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Renee's Academic Realm\ My Works \ Essay 1.3

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Let me get back to the question, then, of whether hypertexts is different from print texts. Isn't it obvious, now, that there are differences? No doubt one could argue that one still reads from left to right and from top to bottom, be it for print texts or hypertexts. But for one, the conventions for hypertexts differ from that of print texts, as exemplified in my account of reading hyperfiction above. Furthermore, the possibilities that hypertexts present to the reader and also the writer are those that print texts had not been able to provide. For example, one could argue that hypertext provides the opportunity for communal sharing by making it more accessible to the masses. Some people in some parts of the world are actually denied access to some print texts, due to one reason or another (e.g. rare books). If the hypertext version of this print text is made available online, this good book can then be shared by a lot more people.

Hypertext allows for greater interaction between the reader and the writer, whereas for print text, interaction is kept to a minimum, if not at all. In fact, I would like to argue that it allows for a more 'humanized' interaction of the human mind, not only with the imaginary, but also with the reality simultaneously. One could respond to a piece of hyperfiction immediately by sending an electronic mail to the writer. Alternatively, one could do a review on the hyperfiction he has read, post it on the web, and link it to the original hyperfiction so that other Net users can read it as well. This form interaction is immediate and spontaneous, more like that of human interaction, when compared to that of the reader with the print text and the writer. As a reader of print texts, I could only read, understand, imagine, and perhaps either agree or disagree with the writer. But I could not tell the writer, much less the rest of the world, how I feel. With hypertext, everyone can be a publisher or a writer. In addition, the hypertext reader plays an active role in the construction of meaning, for it is he who decides which link to follow, which link to exclude, and whether to stay with the writer or sidetrack to a different topic altogether. However it must be brought to attention that the reader does not have complete freedom here, much as it seems so. The links are the creation of the writer, constructed in such a way that it reflects how the writer wants his readers to 'see' his work or argument. Why I chose to hyperlink this word and not the other is a reflection of what I feel should be the case, or simply what I want my audience to see. Hence, much as the hypertext includes (via the provision of links); it excludes too (by not creating certain links).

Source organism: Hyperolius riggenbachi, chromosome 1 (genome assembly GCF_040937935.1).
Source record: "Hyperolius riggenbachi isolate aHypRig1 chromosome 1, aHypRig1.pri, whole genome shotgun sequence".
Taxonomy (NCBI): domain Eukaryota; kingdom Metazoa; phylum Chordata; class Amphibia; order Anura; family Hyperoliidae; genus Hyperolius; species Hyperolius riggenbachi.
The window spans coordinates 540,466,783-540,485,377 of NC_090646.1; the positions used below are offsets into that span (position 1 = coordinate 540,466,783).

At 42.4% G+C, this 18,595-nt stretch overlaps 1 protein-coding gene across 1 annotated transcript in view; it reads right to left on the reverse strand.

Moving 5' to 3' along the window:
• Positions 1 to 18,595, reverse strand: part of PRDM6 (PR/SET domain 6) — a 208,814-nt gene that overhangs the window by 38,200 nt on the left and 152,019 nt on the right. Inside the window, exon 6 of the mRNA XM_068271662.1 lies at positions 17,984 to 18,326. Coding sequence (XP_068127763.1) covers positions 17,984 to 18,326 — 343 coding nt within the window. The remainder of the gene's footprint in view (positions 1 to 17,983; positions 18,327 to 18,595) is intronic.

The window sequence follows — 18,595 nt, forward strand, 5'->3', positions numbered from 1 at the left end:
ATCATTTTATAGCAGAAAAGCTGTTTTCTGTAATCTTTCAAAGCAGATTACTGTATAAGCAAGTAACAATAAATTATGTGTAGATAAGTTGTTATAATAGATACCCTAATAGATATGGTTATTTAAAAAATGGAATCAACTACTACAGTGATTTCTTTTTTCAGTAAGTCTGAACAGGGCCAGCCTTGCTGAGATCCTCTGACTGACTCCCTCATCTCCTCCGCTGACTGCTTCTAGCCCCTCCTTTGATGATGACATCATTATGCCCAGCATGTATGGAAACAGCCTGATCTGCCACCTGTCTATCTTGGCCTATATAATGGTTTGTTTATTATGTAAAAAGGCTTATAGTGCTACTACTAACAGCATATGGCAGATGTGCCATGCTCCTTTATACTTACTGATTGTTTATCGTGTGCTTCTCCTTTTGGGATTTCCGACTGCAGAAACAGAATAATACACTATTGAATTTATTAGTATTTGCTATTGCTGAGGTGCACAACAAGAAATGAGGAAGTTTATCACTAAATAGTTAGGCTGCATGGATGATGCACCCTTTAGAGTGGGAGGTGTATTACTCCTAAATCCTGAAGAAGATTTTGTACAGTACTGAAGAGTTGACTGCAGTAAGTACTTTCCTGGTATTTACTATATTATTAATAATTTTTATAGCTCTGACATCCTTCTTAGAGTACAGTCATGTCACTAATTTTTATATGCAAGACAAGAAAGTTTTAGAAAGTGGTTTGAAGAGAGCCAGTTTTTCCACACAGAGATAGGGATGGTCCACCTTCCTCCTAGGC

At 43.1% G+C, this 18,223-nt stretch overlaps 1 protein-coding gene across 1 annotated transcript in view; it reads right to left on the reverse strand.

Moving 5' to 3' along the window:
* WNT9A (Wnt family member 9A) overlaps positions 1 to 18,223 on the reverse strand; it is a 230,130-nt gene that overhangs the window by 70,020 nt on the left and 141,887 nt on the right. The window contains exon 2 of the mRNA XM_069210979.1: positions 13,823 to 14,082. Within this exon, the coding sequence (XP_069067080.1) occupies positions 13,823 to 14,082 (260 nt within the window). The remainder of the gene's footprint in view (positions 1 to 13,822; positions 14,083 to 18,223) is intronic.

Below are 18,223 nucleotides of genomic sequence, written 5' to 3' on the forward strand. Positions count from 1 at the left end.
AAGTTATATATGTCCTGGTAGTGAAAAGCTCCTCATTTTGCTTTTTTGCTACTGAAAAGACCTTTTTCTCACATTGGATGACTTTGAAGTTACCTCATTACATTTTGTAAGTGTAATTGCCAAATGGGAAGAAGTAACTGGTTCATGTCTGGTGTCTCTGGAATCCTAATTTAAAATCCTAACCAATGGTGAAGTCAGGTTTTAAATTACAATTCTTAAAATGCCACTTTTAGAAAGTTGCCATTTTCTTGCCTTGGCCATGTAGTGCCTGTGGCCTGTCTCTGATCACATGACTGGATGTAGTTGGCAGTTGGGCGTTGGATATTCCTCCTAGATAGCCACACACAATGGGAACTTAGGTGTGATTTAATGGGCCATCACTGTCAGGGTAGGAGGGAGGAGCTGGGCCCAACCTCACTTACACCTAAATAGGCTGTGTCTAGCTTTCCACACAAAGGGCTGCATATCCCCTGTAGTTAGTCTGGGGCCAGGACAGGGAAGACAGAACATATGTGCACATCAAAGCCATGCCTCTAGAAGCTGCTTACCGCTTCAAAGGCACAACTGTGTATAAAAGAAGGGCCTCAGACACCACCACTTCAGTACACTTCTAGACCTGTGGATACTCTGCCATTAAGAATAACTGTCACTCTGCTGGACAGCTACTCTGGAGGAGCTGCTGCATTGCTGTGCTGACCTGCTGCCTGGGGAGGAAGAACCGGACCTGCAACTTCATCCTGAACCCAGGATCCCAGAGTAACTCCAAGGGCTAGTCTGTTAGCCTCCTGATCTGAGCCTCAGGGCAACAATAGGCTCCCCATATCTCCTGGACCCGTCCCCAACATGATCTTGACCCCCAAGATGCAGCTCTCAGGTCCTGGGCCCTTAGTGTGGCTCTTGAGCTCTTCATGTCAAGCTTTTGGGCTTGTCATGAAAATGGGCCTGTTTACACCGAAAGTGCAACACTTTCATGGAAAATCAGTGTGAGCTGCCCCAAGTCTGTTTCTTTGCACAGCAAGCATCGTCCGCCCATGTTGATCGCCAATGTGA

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Copyright Renee's Realm. 2000.